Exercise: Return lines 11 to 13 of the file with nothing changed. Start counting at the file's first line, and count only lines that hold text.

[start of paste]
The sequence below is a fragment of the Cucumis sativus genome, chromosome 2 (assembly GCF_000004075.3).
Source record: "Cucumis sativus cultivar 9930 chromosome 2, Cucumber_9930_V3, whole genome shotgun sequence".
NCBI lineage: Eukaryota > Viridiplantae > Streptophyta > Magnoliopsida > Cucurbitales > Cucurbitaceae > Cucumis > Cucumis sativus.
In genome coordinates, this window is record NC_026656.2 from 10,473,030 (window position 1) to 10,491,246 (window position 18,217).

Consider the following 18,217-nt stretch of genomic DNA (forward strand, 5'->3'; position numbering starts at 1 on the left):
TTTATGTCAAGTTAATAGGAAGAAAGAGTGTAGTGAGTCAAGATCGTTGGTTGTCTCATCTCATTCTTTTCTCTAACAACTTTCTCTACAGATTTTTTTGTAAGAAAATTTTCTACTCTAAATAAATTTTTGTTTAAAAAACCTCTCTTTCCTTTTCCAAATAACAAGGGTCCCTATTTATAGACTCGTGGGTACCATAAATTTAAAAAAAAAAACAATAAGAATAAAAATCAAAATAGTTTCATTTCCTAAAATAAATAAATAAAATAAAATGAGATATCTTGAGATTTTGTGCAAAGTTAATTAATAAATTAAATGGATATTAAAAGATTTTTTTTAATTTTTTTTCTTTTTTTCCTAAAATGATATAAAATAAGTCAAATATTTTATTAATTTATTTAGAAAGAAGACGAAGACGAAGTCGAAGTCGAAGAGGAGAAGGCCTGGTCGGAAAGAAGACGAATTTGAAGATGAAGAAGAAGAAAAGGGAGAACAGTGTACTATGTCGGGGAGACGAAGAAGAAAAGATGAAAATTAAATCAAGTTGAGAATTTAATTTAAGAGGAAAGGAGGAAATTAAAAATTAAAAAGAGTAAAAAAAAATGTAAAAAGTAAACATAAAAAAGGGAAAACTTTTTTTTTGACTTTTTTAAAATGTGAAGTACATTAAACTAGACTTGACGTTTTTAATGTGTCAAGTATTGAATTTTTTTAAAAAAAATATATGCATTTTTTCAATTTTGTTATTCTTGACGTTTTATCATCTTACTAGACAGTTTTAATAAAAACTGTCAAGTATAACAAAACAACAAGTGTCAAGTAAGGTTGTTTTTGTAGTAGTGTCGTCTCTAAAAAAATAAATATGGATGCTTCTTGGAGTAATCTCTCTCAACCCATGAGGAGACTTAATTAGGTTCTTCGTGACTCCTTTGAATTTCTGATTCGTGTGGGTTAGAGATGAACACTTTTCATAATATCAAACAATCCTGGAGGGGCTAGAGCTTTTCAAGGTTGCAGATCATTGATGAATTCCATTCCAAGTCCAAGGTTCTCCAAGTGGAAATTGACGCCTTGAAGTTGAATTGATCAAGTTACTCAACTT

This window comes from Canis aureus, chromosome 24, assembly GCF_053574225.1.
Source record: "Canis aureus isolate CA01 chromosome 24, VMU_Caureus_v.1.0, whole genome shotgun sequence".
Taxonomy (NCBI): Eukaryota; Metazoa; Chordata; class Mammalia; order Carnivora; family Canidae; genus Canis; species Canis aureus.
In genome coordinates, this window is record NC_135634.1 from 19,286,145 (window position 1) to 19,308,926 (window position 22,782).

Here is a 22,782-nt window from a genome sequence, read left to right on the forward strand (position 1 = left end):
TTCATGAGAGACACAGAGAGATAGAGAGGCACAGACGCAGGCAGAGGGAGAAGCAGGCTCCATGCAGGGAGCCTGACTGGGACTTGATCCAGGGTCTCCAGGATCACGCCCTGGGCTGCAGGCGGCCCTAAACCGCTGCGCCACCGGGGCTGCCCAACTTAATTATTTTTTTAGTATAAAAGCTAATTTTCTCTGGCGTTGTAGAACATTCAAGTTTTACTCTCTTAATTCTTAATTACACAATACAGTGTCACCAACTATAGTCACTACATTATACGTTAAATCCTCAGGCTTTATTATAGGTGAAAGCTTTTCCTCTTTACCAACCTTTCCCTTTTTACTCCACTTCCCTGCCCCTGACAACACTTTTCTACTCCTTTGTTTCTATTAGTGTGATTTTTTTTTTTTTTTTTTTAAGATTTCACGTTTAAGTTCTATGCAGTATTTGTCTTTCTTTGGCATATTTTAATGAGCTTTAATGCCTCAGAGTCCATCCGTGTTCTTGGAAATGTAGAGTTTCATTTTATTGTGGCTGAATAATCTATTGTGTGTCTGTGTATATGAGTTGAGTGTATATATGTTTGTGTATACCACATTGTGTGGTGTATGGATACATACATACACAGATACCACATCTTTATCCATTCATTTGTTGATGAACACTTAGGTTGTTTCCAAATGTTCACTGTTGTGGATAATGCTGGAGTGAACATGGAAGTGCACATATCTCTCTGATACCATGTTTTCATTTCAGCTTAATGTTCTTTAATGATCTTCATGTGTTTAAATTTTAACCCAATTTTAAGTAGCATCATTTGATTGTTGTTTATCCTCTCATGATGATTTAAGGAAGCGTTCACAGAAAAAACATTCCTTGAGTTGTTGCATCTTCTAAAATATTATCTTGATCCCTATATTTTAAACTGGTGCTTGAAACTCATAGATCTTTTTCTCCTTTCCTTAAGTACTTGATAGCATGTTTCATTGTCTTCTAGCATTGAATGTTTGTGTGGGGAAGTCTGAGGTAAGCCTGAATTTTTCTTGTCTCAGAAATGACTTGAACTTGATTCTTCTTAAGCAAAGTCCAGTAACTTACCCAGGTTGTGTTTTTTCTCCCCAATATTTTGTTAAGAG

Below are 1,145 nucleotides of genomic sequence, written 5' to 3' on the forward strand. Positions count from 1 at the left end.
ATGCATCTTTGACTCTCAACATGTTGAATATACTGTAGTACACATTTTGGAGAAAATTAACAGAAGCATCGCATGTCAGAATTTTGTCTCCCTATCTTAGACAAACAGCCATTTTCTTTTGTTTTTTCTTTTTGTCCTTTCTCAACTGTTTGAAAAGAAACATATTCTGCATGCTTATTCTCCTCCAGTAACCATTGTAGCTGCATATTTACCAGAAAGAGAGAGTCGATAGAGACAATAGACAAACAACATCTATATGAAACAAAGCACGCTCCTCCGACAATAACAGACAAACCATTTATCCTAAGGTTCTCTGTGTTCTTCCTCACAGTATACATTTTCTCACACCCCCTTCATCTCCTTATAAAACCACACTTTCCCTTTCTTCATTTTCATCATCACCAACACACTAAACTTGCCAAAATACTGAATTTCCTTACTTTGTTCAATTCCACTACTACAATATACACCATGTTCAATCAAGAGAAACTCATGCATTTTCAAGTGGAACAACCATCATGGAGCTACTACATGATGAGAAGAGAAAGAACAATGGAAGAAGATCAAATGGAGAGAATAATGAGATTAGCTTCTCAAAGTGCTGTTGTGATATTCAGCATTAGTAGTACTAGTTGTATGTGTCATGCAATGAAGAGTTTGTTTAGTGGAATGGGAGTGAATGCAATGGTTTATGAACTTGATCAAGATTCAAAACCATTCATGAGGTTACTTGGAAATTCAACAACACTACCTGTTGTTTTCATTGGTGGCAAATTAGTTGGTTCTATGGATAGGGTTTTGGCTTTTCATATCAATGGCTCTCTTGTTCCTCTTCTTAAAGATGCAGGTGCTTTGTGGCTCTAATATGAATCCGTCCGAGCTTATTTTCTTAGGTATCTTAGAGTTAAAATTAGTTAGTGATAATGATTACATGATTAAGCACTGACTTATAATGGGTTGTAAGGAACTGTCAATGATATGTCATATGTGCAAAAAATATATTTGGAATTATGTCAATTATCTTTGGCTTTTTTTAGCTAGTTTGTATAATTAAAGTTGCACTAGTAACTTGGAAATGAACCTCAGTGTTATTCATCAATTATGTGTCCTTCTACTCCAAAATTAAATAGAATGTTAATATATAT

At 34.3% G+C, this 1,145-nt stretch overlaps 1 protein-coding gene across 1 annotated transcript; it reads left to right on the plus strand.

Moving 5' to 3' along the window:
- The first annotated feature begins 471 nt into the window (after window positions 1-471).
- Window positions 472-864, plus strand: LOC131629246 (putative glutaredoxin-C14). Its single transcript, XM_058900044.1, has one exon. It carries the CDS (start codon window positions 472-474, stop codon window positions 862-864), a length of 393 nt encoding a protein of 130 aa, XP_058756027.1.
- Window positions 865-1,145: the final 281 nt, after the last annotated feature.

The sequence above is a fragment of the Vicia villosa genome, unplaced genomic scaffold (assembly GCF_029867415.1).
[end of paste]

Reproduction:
Here is a 22,782-nt window from a genome sequence, read left to right on the forward strand (position 1 = left end):
TTCATGAGAGACACAGAGAGATAGAGAGGCACAGACGCAGGCAGAGGGAGAAGCAGGCTCCATGCAGGGAGCCTGACTGGGACTTGATCCAGGGTCTCCAGGATCACGCCCTGGGCTGCAGGCGGCCCTAAACCGCTGCGCCACCGGGGCTGCCCAACTTAATTATTTTTTTAGTATAAAAGCTAATTTTCTCTGGCGTTGTAGAACATTCAAGTTTTACTCTCTTAATTCTTAATTACACAATACAGTGTCACCAACTATAGTCACTACATTATACGTTAAATCCTCAGGCTTTATTATAGGTGAAAGCTTTTCCTCTTTACCAACCTTTCCCTTTTTACTCCACTTCCCTGCCCCTGACAACACTTTTCTACTCCTTTGTTTCTATTAGTGTGATTTTTTTTTTTTTTTTTTTAAGATTTCACGTTTAAGTTCTATGCAGTATTTGTCTTTCTTTGGCATATTTTAATGAGCTTTAATGCCTCAGAGTCCATCCGTGTTCTTGGAAATGTAGAGTTTCATTTTATTGTGGCTGAATAATCTATTGTGTGTCTGTGTATATGAGTTGAGTGTATATATGTTTGTGTATACCACATTGTGTGGTGTATGGATACATACATACACAGATACCACATCTTTATCCATTCATTTGTTGATGAACACTTAGGTTGTTTCCAAATGTTCACTGTTGTGGATAATGCTGGAGTGAACATGGAAGTGCACATATCTCTCTGATACCATGTTTTCATTTCAGCTTAATGTTCTTTAATGATCTTCATGTGTTTAAATTTTAACCCAATTTTAAGTAGCATCATTTGATTGTTGTTTATCCTCTCATGATGATTTAAGGAAGCGTTCACAGAAAAAACATTCCTTGAGTTGTTGCATCTTCTAAAATATTATCTTGATCCCTATATTTTAAACTGGTGCTTGAAACTCATAGATCTTTTTCTCCTTTCCTTAAGTACTTGATAGCATGTTTCATTGTCTTCTAGCATTGAATGTTTGTGTGGGGAAGTCTGAGGTAAGCCTGAATTTTTCTTGTCTCAGAAATGACTTGAACTTGATTCTTCTTAAGCAAAGTCCAGTAACTTACCCAGGTTGTGTTTTTTCTCCCCAATATTTTGTTAAGAG

Below are 1,145 nucleotides of genomic sequence, written 5' to 3' on the forward strand. Positions count from 1 at the left end.